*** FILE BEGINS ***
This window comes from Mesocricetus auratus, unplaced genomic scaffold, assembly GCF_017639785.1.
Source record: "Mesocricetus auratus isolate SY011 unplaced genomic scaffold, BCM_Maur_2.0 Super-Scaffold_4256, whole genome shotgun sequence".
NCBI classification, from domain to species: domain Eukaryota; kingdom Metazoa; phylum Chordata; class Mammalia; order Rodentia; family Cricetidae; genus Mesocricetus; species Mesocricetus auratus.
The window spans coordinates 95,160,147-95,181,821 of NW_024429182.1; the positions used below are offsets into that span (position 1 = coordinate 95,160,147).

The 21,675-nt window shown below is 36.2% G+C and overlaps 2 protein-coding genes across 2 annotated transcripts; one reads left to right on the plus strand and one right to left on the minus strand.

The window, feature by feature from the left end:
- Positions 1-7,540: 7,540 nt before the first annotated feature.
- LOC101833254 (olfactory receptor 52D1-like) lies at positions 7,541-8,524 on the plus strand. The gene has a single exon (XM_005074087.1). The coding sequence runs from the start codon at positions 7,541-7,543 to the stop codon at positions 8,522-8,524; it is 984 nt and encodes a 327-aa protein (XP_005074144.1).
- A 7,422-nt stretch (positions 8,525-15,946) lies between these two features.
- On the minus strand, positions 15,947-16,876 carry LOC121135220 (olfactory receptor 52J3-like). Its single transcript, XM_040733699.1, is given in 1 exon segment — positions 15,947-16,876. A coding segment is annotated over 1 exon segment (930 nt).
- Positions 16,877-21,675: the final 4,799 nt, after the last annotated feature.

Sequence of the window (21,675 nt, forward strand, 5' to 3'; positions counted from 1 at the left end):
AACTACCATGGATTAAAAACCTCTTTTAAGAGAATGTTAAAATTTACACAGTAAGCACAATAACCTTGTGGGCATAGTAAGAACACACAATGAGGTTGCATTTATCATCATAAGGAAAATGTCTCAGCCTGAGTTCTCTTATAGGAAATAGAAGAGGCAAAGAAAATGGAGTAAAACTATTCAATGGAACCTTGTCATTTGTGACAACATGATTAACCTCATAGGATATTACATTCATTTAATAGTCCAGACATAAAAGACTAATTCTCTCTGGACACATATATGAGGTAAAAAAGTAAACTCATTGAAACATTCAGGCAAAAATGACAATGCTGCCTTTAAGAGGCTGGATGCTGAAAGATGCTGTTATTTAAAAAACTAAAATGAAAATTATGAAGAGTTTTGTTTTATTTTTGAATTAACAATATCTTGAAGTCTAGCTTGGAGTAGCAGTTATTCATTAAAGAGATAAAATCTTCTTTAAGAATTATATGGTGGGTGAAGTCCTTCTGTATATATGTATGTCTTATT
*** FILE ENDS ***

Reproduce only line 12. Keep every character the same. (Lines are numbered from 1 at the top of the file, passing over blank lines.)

Sequence of the window (21,675 nt, forward strand, 5' to 3'; positions counted from 1 at the left end):